Half of UK's rural deprived areas still 5G not spots

8 November 2023 11:12   By Lyndsey Burton

Study finds 46% of rural areas with high levels of deprivation still lack 5G coverage, compared to 2.7% in urban locations.

A study commissioned by Vodafone has revealed the UK's digital divide remains, especially where 5G mobile coverage is concerned.

The report correlates areas of the UK facing high levels of deprivation with 4G and 5G mobile coverage.

It found nearly half (46%) of rural deprived areas were also without 5G coverage, while only 2.7% of urban deprived areas were also 5G not spots.

rural telecommunications tower

Rural deprivation

Vodafone's report aims to highlight how rural parts of the UK, particularly those already facing high levels of deprivation, are being left behind digitally.

838,000 people living in deprived rural communities would benefit from access to 5G mobile broadband, according to the report.

In comparison, just 2.7% of deprived urban areas are lacking 5G coverage, suggesting a widening digital divide as 5G has been rolled out primarily within towns and cities.

The report shows Scotland, Wales, East Anglia, Cumbria, and the South West of England are the most affected areas, with both high levels of deprivation and low levels of mobile connectivity.

5G benefits

Vodafone's aim in releasing this report is to highlight the potential benefits of 5G being able to bring improved access to healthcare, education, and agriculture, which could in itself help relieve issues of deprivation.

They say 5G offers to bring a range of benefits to rural communities, including the ability to react to health emergencies in hard-to-reach areas. Vodafone's Skyport drone programme, for example, can deliver medicines in just 15 minutes, compared to up to 36 hours in remote rural locations.

Remote learning and working also becomes more possible, with 5G able to connect residents to virtual classrooms, with distance learning opportunities being created, as well as widen access to remote and online-based jobs.

In terms of agriculture, 5G also brings benefits, with sensors able to provide data which can help farmers improve yield and crop quality by 15%.

5G merger

To achieve this, Vodafone are pledging to close the digital divide by delivering on the Government's 5G target of 95% coverage by 2030, as well as improving on that by reaching 99% coverage as part of their proposed merger with Three UK.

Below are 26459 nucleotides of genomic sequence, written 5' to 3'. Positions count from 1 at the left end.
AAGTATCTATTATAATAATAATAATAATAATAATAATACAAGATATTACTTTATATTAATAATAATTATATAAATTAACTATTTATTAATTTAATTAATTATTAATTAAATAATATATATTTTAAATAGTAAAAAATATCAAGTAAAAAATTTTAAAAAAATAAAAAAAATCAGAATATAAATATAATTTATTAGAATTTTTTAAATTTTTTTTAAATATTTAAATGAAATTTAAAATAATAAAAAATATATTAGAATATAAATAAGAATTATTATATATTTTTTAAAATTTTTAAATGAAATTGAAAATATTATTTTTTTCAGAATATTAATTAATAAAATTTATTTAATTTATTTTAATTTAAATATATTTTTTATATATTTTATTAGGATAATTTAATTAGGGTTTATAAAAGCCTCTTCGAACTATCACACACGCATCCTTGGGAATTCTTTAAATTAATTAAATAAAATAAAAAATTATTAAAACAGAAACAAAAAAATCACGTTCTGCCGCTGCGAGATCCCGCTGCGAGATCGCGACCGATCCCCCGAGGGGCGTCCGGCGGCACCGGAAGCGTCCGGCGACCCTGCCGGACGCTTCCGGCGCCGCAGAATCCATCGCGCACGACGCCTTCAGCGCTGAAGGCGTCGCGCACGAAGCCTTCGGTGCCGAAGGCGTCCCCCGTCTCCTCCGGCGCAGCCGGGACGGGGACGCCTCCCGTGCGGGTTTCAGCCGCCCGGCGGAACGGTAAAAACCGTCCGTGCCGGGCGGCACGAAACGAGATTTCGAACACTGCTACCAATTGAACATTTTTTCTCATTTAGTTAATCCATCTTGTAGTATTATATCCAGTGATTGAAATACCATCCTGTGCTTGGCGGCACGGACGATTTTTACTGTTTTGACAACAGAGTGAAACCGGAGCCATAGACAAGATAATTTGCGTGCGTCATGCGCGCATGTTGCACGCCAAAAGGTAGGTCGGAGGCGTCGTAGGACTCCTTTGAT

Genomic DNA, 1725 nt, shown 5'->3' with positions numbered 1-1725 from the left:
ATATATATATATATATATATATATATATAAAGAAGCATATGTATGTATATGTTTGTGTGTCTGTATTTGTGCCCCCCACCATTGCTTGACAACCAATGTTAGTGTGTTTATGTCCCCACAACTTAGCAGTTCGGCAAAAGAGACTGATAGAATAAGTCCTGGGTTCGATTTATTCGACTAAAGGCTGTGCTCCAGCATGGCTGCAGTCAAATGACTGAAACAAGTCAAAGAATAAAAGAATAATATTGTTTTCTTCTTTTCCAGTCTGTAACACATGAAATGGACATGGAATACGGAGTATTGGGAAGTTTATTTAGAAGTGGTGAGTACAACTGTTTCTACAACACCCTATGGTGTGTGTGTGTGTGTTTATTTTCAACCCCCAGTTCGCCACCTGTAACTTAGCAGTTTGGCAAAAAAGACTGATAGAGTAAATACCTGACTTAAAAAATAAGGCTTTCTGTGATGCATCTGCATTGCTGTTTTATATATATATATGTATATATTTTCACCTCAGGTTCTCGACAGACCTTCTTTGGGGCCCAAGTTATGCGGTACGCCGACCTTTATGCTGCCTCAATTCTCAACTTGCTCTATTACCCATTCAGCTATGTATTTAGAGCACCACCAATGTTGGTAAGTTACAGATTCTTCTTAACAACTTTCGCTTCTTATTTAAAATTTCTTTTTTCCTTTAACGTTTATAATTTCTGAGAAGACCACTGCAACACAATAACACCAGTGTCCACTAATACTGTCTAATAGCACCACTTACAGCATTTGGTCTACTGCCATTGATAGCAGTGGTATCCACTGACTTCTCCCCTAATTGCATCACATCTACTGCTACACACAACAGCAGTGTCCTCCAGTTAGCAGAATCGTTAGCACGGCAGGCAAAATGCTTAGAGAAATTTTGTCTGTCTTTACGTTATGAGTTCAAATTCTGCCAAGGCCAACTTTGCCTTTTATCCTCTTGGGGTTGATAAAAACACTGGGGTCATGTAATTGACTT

Andrea Dona, Chief Network Officer at Vodafone UK, said, "We believe everyone should have access to connectivity and our research shows the alarming rate at which almost a million people living in deprived rural communities are being left behind. It's clear we need to accelerate the roll-out of the UK's 5G infrastructure, which is what we commit to do as part of our proposed merger with Three UK. We would close the rural digital divide by delivering 95% 5G Standalone geographic coverage by 2034."

However, the merger between Vodafone and Three is still being debated, with the Competition and Markets Authority (CMA) having recently called for comments on the impact of the consolidation.

Not everyone agrees it's a good idea, with trade union, Unite, largely against the merger. George Stevenson, an investigative researcher at Unite said, "This evidence if clear: this merger is a terrible deal for Britain".

"When you reduce competition, prices go up, jobs get slashed, and the promise of investment turns out to be hollow," he said. "We will continue fighting to ensure this harmful merger is scrutinised thoroughly by regulators and government alike."

So, while Vodafone and Three are promising to invest £11 billion in 5G infrastructure over the next ten years if the merger goes ahead, some voices are suggesting it could also see prices go up by £300 per year for consumers as a result of less competition in the mobile market, as well as a reduction in the number of jobs in the sector.

It's also worth noting that while the benefits of greater 5G coverage are clear, it should be said, it may not be the panacea to addressing deprivation across the UK entirely.

According to the Office for National Statistics (ONS), areas with the highest levels of income deprivation in the UK are generally in urban areas, while those with the least income deprivation are more evenly spread between urban and rural locations.

Middlesbrough, Knowsley (on the outskirts of Liverpool), and Blackpool, are the top three most income deprived areas in the UK, and each have good indoor and outdoor 4G mobile coverage, while Blackpool also has good indoor and outdoor 5G coverage as well.


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